In case you’re overlooking the “jalapeño” in the description, let me remind you that these can be pretty freaking spicy. This might also be a good time to [strongly] encourage the donning of gloves before deveining your jalapeños; I didn’t. My fingers were aflame the entire night — like, visibly crimsoned from my fingertips to my knuckles. Never felt anything like it. Some of my guests exclaimed, “How did you not know that?!” Uhh, because no told me it would be that bad? I didn’t think my hand would catch fire? Is that really common knowledge? Either way, you know I’m looking out for you and the thermal reading of your appendages.

♦10 fresh jalapeños
♦8 oz. of cream cheese
♦5-8 slices of bacon
♦1/2 c. plain panko bread crumbs

Cook bacon, drain on paper towel and crumble when slightly cooled. Combine bacon crumbs and cream cheese in bowl. In a separate bowl, pour out panko. Cut jalapeños in half lengthwise, remove seeds and veins (wearing gloves). Scoop bacon mixture into each jalapeño, then dip cream cheese side into panko. Bake on a lined sheet for 15 minutes at 375 degrees.

Total time? 10 minutes for bacon, 7 minutes prep, 15 minutes bake
Cost? $2 for jalapeños, $1 cream cheese, $2 bacon, $2 panko bread crumbs
Overall success relative to expectations? 7 out of 10. My spiteful fingers wanted to take off points for the pain they endured during this, but I broke out some pretty nail polish to distract them. I skimped a little on the cream cheese mixture to make sure I had enough for all 20 poppers, and had too much left over in the end; next time, I’ll be sure to load ’em up — to not only avoid waste, but give guests more of a buffer from the crazy jalapeño kick.

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burger blitz at PYT

Posted by culinaryneophyte on January 23, 2011

Calibunga, dude!

When it comes to mechanics of business diffusion (yeah, I’m getting all Marketing 101 on you), I’m almost always in the “late majority” group, i.e. I don’t care about the latest trends, and I very rarely go out of my way to get the “it” thing until I deem it necessary, and by that time, something more “it” has come out. I was, however, in the “early adopter” group when it comes to PYT in the Piazza at Schmidt’s in Philadelphia’s Northern Liberties neighborhood. Or at least I’m going to tell myself that.

See, a few months ago, I suggested to a friend that we journey there for their Burger of the Week: the Krispy Kreme Burger. We rearranged our schedules to make it before the gluttonous creation’s stint on the menu was done, and could not have been more amazed by the two patties, two slices of cheese and pieces of chocolate-covered bacon between — yes — two halves of a Krispy Kreme doughnut. Turns out the burger was so popular that week, PYT put in on the menu to stay.

Fast forward to a few weeks later: I bring another handful of friends out to PYT, and they all fall in love with the place, too. We feasted on the awesome burgers and their special pumpkin cheesecake pierogies, and chatted with our super cool waitress, who revealed that the PYT acronym doesn’t actually stand for anything. And here we thought it was a shout out to Michael Jackson.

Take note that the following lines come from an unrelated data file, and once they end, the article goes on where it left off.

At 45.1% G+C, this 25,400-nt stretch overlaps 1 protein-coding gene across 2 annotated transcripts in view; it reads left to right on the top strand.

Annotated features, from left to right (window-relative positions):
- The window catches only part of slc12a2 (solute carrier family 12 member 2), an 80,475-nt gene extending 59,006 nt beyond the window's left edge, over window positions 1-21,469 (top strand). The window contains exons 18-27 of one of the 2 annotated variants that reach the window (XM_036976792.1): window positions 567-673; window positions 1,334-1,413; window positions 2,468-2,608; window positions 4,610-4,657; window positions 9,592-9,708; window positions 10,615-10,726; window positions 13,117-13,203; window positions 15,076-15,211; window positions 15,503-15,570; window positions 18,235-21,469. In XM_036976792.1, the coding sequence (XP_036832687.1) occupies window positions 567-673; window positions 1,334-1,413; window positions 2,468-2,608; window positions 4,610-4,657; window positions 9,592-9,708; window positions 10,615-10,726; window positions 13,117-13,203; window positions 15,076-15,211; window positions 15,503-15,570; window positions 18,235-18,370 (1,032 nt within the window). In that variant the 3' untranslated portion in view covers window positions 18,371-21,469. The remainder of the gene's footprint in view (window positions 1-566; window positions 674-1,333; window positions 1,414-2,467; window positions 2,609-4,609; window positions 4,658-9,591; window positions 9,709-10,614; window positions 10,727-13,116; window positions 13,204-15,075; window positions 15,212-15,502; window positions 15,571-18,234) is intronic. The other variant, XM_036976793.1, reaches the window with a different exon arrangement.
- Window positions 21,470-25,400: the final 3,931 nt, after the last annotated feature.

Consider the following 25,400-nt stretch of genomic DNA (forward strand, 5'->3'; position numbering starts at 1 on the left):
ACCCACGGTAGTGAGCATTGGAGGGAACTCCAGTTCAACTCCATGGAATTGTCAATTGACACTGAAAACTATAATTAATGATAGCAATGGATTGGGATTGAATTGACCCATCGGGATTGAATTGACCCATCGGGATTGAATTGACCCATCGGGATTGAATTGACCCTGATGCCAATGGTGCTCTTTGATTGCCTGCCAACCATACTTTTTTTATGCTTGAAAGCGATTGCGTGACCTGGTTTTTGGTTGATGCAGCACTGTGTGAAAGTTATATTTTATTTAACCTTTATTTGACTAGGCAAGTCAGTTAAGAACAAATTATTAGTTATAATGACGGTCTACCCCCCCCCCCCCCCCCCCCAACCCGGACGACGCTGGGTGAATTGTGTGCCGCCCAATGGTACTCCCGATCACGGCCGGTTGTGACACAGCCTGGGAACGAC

Suddenly, I’m seeing and hearing about PYT all over the place; on Jan. 13, the restaurant was featured on the Rachael Ray Show for “Rachael’s Burger Bash,” and killed it on Groupon this weekend with their $8 for $16 of food deal. I’m worried their little-to-no-wait style I’ve come to love is going to be out the window now that the place is blowing up. (Maybe I can dissuade people by telling them the bathroom is unisex; I know that freaked me out a little at first…)

Either way, if you live in the Philadelphia area, you need to check it out. And if you’re not carnivorous, they have plenty of vegetarian options; in fact, the last time I was there, I got the Calibunga burger — white beans, basil, garlic, tomato and breadcrumb patty topped with avocado, lettuce, tomato and caramelized onion “special sauce” (pictured above) — and it was awesome.

Oh, and don’t forget about their Adult Milkshakes, which their menu calls “a blend of premium ice cream and fine spirits.” Other than being a lightweight and needing to operate a vehicle within the next five hours, I opted out of the dessert beverage in favor of the neighboring gelato shop, Nana Petrillo’s. I recently had their Rosemary Honey Goat’s milk, and it was a sophisticated party in my mouth. If you’re not into the weird flavors that I am, they’ve got all sorts of crowd pleasers that change on a daily basis, as well as lattes, hot chocolate, etc.

Rosemary Honey Goat's Milk gelato from Nana Petrillo's

PYT on Urbanspoon

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bacon cheezza

Posted by culinaryneophyte on October 21, 2010

When it comes to my taste in food, the people in my life fall into one of two categories: those who encourage my sometimes strange pairings, and those who question those questionable pairings with a “What the hell is wrong with you?”

Last week, I tried cooking for someone who falls into the latter, and finding something to suit both of our tastes is pretty difficult; fortunately, pizza is the great equalizer. And October is National Pizza Month — bonus!

Prepping for our meal together, I ran down my list of recipes-in-waiting, searching for something with meat — a component he needs, but I more often than not avoid (you have to cater to the guest, after all). A good compromise, I figured, was a meat-tastic pizza that allowed us to exert control over our respective slices. Thus, I give you bacon cheeseburger pizza (adapted from Dishing Up Delights).

My go-to pizza dough was on sale last week (haven’t attempted making my own just yet), but — of course — the only thawed balls they had were whole wheat, which I was sure wouldn’t fly with my guest; he’s one of those ‘I-hate-anything-even-remotely-good-for-me-even-if-I’ve-never-tried-it’ kind of guys. Much to my surprise, though, he obliged and we forged on with our whole wheat pizza base.